The Great War WithinPosted: January 20, 2015
Kansas City is the home of the National World War I Museum at the Liberty Memorial. Filled with countless artifacts and insightful exhibits about the war, a visit to the museum will create a sense of both wonder and horror at the breadth of this military tragedy.
For those of you who are not history buffs and have long since forgotten the entangled web of events leading up to the war, it is worth noting the primary characteristic of the war: the Western Front, a trench of nearly 500 miles stretching beginning in Belgium and criss-crossing its way across a wide swath of France to end southeast of its starting point on the Swiss frontier. Germany’s initial sweeping victories of the war were thwarted by the Allied forces in 1914, causing German troops to begin the process of digging in. When Allied forces were unable to advance through these embedded troops, they too began to dig themselves in.
One of my favorite exhibits in the museum are dioramas of the trenches of the German, British and French soldiers. Amid the myriad of display cases filled with clothing and military equipment, these dioramas create a context for the war and the insurmountable human suffering that occurred there. And they provide a stark contrast between the conditions of the trenches for the soldiers of each of these countries as they become increasingly bleak down the line of the Front.
The Germans were the first to dig in and had the benefit of being on higher ground. Their trenches had wood planks lining the trench and may have even had wooden planks for floorboards. The British trenches were lined more with sandbags and a thicket of interwoven branches that created a basket weave mesh. The French trenches were haphazard with makeshift barriers against the walls of the trench: randomly placed sandbags, cloth, branches. A nightmare of mud and futility.
The violence of the war came from all directions: deafening and continuous shelling and gunfire, poison gas, trenchfoot (a disease caused by continuously standing in water), filth, and rats.
And mud. Mud so thick soldiers would become trapped in it. Drown in it.
There was no contingency plan, no way out of the trenches. The war was supposed to be short, but once forces had dug in the trenches there was no way to extricate themselves out.
“Trench warfare becomes necessary when two armies face a stalemate, with neither side able to advance and overtake the other….What began as a temporary strategy — or so the generals had thought — evolved into one of the main features of the war at the Western Front for the next four years.”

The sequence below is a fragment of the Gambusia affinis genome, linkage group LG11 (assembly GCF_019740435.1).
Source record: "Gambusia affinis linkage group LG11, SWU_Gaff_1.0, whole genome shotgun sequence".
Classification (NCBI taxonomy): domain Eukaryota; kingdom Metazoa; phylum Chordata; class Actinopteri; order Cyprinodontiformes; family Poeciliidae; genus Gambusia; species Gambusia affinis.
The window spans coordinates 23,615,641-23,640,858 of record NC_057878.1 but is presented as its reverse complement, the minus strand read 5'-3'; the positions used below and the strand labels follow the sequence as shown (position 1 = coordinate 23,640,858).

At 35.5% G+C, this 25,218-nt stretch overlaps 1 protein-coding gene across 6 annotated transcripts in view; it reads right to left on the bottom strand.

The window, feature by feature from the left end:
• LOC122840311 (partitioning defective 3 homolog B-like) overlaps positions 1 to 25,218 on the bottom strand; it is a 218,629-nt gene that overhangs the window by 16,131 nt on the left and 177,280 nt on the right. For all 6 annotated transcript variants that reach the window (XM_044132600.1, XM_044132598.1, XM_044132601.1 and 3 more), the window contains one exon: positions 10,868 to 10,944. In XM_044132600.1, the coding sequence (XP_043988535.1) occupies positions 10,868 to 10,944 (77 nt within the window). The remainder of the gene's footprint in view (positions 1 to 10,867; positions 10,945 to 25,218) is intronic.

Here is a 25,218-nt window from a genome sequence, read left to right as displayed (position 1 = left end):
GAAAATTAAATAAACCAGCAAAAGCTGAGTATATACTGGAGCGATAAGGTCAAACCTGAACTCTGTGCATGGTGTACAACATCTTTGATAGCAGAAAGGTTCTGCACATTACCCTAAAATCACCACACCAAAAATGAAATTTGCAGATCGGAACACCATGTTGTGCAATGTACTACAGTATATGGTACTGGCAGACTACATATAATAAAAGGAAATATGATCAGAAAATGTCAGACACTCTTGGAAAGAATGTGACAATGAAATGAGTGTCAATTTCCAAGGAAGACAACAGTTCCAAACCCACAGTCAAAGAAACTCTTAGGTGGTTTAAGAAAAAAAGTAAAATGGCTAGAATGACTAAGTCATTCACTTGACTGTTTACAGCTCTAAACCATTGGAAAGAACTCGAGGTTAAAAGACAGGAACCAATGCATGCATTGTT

When I visited the WWI Museum I remember thinking, “This is what divorce looks like”. This is how it happens: there is an initial attack and opposing resistance, and then both sides start digging in. In its early stages, this digging in feels protective, even strategic. Just give yourself a little breathing space, hunker down and hide your vulnerabilities. It may not be as comfortable as what you are accustomed to, but it is not unbearable. Then as it progresses, as each side retreats into their trench rather than reaching across the space between them, the trenches become more disordered. Emotion overtakes rationality, reaction jumps ahead of planning, the interest and effort in developing contingency strategy dwindles. The more we dig and live in the trench, the more narrow our vision becomes.
And then comes the mud…and the rats.
Both of which will destabilize and erode any feeling of security and extinguish the light of future possibility. The only way out of this trench is to fight, to kill, and to be killed by the ensuing violence to come. Unless one of you is willing to raise the white flag and surrender for the sake of a more forgiving truce.
Marriage isn’t the only place in which this occurs. Anytime we feel the opposition to other people there is the potential for these types of isolationist tactics. It is hard for us to understand, when we want to protect ourselves through withdrawal and armor, that the outcome of these actions will not benefit us. We don’t gain security from hiding nor do we get greater stability from our static position. We cease to grown and instead become stunted by our own fear and resentment, which breeds like so much vermin in the trenches. The longer we stay in these positions, the weaker we become and the more suffering we endure. We do not celebrate the victory of new possibilities with another, but rather become entrenched in the stalemate which has far more destructive consequences.
(WWI quote above in italics taken from: http://history1900s.about.com/od/worldwari/a/Trenches-In-World-War-I.htm)